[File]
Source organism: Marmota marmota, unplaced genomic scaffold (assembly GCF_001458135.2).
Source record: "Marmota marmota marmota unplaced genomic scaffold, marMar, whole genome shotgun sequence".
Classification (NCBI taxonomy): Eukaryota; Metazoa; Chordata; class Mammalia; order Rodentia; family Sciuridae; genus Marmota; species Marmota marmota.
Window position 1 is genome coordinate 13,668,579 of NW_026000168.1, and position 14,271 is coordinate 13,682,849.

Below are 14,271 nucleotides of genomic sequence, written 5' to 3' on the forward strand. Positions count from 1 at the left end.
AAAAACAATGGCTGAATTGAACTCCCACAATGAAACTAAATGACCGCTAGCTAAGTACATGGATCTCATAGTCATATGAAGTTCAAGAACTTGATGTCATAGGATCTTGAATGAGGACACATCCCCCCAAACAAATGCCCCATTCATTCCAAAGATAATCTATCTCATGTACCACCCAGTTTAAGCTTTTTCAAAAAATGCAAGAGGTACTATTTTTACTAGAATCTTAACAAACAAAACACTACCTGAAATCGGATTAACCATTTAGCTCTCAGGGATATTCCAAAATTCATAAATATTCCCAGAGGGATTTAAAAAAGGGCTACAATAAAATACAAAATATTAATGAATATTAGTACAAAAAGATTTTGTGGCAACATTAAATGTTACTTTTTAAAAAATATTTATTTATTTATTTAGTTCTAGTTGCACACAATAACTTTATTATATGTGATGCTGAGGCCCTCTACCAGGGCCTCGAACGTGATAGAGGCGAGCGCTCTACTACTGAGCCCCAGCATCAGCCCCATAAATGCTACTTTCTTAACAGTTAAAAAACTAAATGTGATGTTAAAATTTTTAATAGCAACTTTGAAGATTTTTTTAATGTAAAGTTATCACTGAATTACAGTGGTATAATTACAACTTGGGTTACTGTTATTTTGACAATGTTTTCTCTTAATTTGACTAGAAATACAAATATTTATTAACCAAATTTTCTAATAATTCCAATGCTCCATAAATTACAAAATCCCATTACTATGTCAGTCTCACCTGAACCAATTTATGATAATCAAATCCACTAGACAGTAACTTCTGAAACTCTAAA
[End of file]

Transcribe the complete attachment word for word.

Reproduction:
Source organism: Marmota marmota, unplaced genomic scaffold (assembly GCF_001458135.2).
Source record: "Marmota marmota marmota unplaced genomic scaffold, marMar, whole genome shotgun sequence".
Classification (NCBI taxonomy): Eukaryota; Metazoa; Chordata; class Mammalia; order Rodentia; family Sciuridae; genus Marmota; species Marmota marmota.
Window position 1 is genome coordinate 13,668,579 of NW_026000168.1, and position 14,271 is coordinate 13,682,849.

Below are 14,271 nucleotides of genomic sequence, written 5' to 3' on the forward strand. Positions count from 1 at the left end.
AAAAACAATGGCTGAATTGAACTCCCACAATGAAACTAAATGACCGCTAGCTAAGTACATGGATCTCATAGTCATATGAAGTTCAAGAACTTGATGTCATAGGATCTTGAATGAGGACACATCCCCCCAAACAAATGCCCCATTCATTCCAAAGATAATCTATCTCATGTACCACCCAGTTTAAGCTTTTTCAAAAAATGCAAGAGGTACTATTTTTACTAGAATCTTAACAAACAAAACACTACCTGAAATCGGATTAACCATTTAGCTCTCAGGGATATTCCAAAATTCATAAATATTCCCAGAGGGATTTAAAAAAGGGCTACAATAAAATACAAAATATTAATGAATATTAGTACAAAAAGATTTTGTGGCAACATTAAATGTTACTTTTTAAAAAATATTTATTTATTTATTTAGTTCTAGTTGCACACAATAACTTTATTATATGTGATGCTGAGGCCCTCTACCAGGGCCTCGAACGTGATAGAGGCGAGCGCTCTACTACTGAGCCCCAGCATCAGCCCCATAAATGCTACTTTCTTAACAGTTAAAAAACTAAATGTGATGTTAAAATTTTTAATAGCAACTTTGAAGATTTTTTTAATGTAAAGTTATCACTGAATTACAGTGGTATAATTACAACTTGGGTTACTGTTATTTTGACAATGTTTTCTCTTAATTTGACTAGAAATACAAATATTTATTAACCAAATTTTCTAATAATTCCAATGCTCCATAAATTACAAAATCCCATTACTATGTCAGTCTCACCTGAACCAATTTATGATAATCAAATCCACTAGACAGTAACTTCTGAAACTCTAAA